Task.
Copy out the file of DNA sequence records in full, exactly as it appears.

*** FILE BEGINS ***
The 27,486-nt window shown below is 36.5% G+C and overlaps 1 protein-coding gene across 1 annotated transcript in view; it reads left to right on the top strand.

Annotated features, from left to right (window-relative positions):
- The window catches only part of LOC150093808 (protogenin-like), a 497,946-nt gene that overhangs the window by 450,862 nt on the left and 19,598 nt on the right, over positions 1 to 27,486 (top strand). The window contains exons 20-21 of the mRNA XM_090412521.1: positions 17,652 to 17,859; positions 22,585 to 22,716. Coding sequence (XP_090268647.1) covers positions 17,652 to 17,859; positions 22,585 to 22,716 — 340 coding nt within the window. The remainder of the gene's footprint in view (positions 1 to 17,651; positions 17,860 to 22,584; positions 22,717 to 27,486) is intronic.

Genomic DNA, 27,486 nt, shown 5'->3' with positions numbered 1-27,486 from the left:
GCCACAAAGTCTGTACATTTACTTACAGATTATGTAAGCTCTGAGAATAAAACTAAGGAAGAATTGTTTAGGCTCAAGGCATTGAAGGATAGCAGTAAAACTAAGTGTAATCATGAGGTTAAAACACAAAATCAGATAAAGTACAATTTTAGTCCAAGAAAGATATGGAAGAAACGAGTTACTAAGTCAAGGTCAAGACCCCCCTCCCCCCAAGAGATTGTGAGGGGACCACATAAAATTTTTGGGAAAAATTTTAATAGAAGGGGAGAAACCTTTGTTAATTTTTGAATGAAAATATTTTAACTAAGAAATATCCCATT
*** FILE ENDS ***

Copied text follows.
The 27,486-nt window shown below is 36.5% G+C and overlaps 1 protein-coding gene across 1 annotated transcript in view; it reads left to right on the top strand.

Annotated features, from left to right (window-relative positions):
- The window catches only part of LOC150093808 (protogenin-like), a 497,946-nt gene that overhangs the window by 450,862 nt on the left and 19,598 nt on the right, over positions 1 to 27,486 (top strand). The window contains exons 20-21 of the mRNA XM_090412521.1: positions 17,652 to 17,859; positions 22,585 to 22,716. Coding sequence (XP_090268647.1) covers positions 17,652 to 17,859; positions 22,585 to 22,716 — 340 coding nt within the window. The remainder of the gene's footprint in view (positions 1 to 17,651; positions 17,860 to 22,584; positions 22,717 to 27,486) is intronic.

Genomic DNA, 27,486 nt, shown 5'->3' with positions numbered 1-27,486 from the left:
GCCACAAAGTCTGTACATTTACTTACAGATTATGTAAGCTCTGAGAATAAAACTAAGGAAGAATTGTTTAGGCTCAAGGCATTGAAGGATAGCAGTAAAACTAAGTGTAATCATGAGGTTAAAACACAAAATCAGATAAAGTACAATTTTAGTCCAAGAAAGATATGGAAGAAACGAGTTACTAAGTCAAGGTCAAGACCCCCCTCCCCCCAAGAGATTGTGAGGGGACCACATAAAATTTTTGGGAAAAATTTTAATAGAAGGGGAGAAACCTTTGTTAATTTTTGAATGAAAATATTTTAACTAAGAAATATCCCATT